When the world seems like it’s ending, it feels wrong to bring a baby into that world. But that’s exactly what we did. And we did it here, at America’s original Ground Zero for the coronavirus. Two weeks before my due date, pregnant women were put on the “high-risk” list. I started self-isolating. A week before my due date, we were told they were limiting support people in the delivery rooms. I started to panic.

Having a first child is already pretty anxiety-inducing, but knowing a life-threatening and socially-paralyzing virus was also creeping up on us made it hard to breathe. (Something that — turns out — is also a symptom of coronavirus.)

My mom was supposed to come to Seattle for a month after the birth. My mother is over 60. My father — who would stay back in Texas but was supposed to come out later — is immunocompromised. My husband is a nurse. My family runs rampant with risk and potential exposure.

International travel was shut down. King County’s death toll went from nine to dozens in just over a week. A national emergency was declared. My baby kicked as I read the news, and it hit me: My dad isn’t coming. My in-laws aren’t coming. My mom probably can’t come.

I went into labor March 16. When entering the hospital, we were screened for COVID-19 symptoms. During labor, I walked around the floor to get things moving. We made it one lap before a nurse came and said we weren’t allowed to do that. My husband went to the snack room to get me another Popsicle (my third of the day, because when else can a grown adult justify eating three Popsicles in a day?), and he was locked out. “No patients allowed in the snack room anymore.” Things were changing by the minute.

Our daughter was born early on March 17, and our life completely cracked open all at once. This chunk of a human (all 8 pounds, 10 ounces of her) looked up at us, and it felt like she asked, “What were you so worried about?” At that moment, I silently answered, “Nothing. I can’t remember. We have you now.”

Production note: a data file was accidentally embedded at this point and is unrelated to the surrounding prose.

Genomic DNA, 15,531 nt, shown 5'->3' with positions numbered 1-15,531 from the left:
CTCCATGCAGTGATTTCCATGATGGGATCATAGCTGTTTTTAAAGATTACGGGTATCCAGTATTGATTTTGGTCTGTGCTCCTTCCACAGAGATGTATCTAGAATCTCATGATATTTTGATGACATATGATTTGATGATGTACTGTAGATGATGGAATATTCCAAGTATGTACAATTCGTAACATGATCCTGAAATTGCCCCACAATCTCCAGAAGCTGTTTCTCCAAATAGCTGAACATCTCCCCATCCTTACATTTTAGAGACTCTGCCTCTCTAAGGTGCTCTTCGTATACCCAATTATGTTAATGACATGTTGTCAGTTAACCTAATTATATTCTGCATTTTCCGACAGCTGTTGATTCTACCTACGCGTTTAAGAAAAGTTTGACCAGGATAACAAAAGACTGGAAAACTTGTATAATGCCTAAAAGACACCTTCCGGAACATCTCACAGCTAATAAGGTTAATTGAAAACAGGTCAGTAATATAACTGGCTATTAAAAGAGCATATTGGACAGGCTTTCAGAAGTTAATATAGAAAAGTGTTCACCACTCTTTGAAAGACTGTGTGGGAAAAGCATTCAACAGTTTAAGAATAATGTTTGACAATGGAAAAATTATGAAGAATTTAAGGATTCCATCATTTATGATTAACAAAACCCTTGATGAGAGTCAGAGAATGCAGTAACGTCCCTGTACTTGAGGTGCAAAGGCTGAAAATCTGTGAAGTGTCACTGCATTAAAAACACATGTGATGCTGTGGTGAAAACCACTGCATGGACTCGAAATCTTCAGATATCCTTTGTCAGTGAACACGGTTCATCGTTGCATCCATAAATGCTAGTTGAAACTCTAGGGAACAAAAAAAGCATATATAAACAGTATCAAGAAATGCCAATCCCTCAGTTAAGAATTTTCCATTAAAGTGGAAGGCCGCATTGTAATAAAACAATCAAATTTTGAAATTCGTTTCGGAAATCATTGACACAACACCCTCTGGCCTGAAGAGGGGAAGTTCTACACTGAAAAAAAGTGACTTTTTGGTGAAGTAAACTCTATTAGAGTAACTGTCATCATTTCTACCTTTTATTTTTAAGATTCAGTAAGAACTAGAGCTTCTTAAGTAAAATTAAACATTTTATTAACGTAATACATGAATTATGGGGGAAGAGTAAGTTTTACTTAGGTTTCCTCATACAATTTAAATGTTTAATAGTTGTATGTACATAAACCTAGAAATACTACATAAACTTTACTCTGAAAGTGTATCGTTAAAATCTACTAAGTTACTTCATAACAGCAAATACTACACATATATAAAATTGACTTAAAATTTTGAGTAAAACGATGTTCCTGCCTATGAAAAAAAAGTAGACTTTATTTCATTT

The pediatrician told us what we all already knew — my mother shouldn’t visit right now. My mom had already checked in to her flight when we made the phone call. She was crushed, but trusted it was the right decision. Quickly, Texas — along with the rest of the country — started to see case after case of this virus pop up in their state, their county, their community. It was the right call.

They say it takes a village to raise a child. But what happens when your whole village is self-isolating?

Staying home with a newborn is pretty easy. The governor could tell me I’m not allowed to leave my bed, and I would have to change about 14% of my day. But the social aspects are hard, because raising a baby is already extremely isolating.

A friend started a meal train for us, but people just drop off food outside, and we wave to them from a window. It hurts to not hug them; to not thank them in person; to not show them this child, who I’m pretty sure is award-winningly beautiful.

There are daily FaceTimes with the grandparents. There are Zoom video chat happy hours with old friends to introduce our daughter. Our neighbors (who we interact with on a Slack channel) have delivered loaves of bread. Local radio stations play requests, and we dance. People have recorded voice memos welcoming our baby into the world. We have connected in new ways, with people we haven’t connected with in years.

I admit I’m still scared. I still ache for hugs from my mother and my friends. But we’ve promised our child that this world was worth it. We promised her that this world is beautiful. And while parks are closed and the arts are sinking fast, beauty remains. Beauty remains in the love we are able to receive from family, friends and community. The village that COVID-19 has helped us build is a funny one, reliant on a good Wi-Fi signal and kind looks from six-feet away, but I am thankful for it anyway.